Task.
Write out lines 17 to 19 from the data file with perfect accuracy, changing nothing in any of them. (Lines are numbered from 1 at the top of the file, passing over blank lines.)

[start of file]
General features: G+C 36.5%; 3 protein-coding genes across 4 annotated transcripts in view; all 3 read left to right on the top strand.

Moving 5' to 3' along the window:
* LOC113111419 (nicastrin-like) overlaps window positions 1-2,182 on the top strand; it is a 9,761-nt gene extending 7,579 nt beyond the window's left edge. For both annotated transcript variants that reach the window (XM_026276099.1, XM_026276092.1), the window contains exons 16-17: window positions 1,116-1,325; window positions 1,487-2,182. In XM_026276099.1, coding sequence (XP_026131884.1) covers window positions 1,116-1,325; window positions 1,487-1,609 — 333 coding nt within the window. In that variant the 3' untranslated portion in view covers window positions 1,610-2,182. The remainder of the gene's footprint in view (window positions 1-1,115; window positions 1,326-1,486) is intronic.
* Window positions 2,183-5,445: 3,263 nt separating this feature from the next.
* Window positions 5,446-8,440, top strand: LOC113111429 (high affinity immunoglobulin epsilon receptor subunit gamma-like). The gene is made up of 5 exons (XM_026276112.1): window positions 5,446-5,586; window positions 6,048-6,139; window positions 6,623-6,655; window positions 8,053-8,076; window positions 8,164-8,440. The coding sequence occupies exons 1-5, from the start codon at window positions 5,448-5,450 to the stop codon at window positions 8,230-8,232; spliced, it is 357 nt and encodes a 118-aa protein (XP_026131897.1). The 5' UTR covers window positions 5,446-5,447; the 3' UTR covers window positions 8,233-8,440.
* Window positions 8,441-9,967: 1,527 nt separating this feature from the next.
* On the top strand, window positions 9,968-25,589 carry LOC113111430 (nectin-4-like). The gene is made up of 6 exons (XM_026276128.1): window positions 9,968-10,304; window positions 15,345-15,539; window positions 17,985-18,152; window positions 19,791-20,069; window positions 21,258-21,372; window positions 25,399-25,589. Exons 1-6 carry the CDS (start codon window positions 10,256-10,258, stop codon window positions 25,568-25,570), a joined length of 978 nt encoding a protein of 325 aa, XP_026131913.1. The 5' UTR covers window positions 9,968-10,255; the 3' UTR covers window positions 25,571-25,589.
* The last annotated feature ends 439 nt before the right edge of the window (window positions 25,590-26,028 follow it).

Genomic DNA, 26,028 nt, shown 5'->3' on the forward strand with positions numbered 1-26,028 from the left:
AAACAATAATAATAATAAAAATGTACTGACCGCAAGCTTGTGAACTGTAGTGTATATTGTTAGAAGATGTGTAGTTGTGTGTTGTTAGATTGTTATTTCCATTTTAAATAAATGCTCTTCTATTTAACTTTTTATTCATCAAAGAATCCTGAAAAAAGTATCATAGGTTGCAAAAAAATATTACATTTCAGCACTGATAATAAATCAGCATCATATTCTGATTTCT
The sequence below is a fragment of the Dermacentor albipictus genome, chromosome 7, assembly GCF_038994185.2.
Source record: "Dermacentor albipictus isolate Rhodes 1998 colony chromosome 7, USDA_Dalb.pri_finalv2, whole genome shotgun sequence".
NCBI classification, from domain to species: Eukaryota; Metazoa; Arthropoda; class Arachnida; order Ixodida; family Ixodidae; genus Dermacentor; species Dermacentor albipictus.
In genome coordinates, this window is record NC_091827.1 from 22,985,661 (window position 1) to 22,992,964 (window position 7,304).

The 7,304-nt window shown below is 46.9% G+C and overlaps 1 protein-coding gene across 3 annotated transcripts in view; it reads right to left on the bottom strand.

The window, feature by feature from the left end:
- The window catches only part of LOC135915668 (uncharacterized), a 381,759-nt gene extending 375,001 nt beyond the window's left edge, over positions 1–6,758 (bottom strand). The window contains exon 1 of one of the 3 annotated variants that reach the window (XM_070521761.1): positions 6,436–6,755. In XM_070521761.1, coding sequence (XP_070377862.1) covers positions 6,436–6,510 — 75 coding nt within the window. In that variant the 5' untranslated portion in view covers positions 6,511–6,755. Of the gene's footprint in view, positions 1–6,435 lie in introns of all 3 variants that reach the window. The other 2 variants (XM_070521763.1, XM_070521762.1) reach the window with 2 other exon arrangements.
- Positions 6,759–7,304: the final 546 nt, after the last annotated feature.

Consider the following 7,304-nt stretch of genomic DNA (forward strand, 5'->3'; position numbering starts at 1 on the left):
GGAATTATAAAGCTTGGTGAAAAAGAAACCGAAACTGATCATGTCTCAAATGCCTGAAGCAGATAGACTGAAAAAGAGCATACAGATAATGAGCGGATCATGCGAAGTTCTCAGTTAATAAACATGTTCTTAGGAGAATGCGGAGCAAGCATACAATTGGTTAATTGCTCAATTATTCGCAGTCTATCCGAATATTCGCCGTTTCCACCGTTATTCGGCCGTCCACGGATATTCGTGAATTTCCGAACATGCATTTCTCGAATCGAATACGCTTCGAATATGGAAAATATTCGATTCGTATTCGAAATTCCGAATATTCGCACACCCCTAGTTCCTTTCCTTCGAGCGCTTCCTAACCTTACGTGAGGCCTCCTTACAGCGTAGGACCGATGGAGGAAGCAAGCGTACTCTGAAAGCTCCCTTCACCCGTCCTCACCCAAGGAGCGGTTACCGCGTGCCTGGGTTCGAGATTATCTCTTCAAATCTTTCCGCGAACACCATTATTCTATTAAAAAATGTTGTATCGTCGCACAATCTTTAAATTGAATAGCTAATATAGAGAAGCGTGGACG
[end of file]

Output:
- The window catches only part of LOC135915668 (uncharacterized), a 381,759-nt gene extending 375,001 nt beyond the window's left edge, over positions 1–6,758 (bottom strand). The window contains exon 1 of one of the 3 annotated variants that reach the window (XM_070521761.1): positions 6,436–6,755. In XM_070521761.1, coding sequence (XP_070377862.1) covers positions 6,436–6,510 — 75 coding nt within the window. In that variant the 5' untranslated portion in view covers positions 6,511–6,755. Of the gene's footprint in view, positions 1–6,435 lie in introns of all 3 variants that reach the window. The other 2 variants (XM_070521763.1, XM_070521762.1) reach the window with 2 other exon arrangements.
- Positions 6,759–7,304: the final 546 nt, after the last annotated feature.

Consider the following 7,304-nt stretch of genomic DNA (forward strand, 5'->3'; position numbering starts at 1 on the left):